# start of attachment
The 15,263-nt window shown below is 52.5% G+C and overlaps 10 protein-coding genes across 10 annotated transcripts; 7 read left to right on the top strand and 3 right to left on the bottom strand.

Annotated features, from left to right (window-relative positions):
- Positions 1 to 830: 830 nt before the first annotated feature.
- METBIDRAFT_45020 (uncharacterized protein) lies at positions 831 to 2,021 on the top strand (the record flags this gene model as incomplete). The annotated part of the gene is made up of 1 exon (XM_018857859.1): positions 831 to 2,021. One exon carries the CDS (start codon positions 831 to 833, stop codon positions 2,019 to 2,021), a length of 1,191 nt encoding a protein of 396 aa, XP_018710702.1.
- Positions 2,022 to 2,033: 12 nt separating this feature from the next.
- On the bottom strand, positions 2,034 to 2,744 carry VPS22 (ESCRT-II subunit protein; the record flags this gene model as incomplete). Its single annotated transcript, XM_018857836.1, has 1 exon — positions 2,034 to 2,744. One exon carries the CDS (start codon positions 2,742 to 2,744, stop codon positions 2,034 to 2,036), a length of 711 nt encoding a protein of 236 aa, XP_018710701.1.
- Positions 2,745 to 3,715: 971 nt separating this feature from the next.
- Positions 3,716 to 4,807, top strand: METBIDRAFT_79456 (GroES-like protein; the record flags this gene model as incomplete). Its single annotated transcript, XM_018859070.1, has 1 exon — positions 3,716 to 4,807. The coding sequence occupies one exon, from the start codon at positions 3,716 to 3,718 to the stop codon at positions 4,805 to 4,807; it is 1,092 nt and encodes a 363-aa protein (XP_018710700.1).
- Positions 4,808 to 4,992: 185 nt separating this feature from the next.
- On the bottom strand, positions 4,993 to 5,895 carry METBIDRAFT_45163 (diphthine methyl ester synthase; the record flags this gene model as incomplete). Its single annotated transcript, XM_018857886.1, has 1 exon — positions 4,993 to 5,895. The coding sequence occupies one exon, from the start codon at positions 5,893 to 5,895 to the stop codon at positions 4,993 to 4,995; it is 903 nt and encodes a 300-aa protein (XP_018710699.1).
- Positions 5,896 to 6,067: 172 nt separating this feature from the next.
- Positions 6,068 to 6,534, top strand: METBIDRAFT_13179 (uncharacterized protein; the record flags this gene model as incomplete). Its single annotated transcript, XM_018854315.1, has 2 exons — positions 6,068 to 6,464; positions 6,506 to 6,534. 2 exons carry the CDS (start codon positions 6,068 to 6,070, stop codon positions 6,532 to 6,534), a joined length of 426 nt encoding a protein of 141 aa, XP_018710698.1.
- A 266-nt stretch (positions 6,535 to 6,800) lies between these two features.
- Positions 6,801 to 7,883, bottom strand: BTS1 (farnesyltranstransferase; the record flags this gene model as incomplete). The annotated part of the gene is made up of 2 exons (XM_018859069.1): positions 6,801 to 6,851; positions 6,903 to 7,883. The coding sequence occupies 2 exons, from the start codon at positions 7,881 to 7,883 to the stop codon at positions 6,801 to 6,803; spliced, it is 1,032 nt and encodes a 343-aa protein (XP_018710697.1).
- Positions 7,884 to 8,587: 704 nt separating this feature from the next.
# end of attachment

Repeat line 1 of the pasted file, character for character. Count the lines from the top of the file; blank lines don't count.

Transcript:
The 15,263-nt window shown below is 52.5% G+C and overlaps 10 protein-coding genes across 10 annotated transcripts; 7 read left to right on the top strand and 3 right to left on the bottom strand.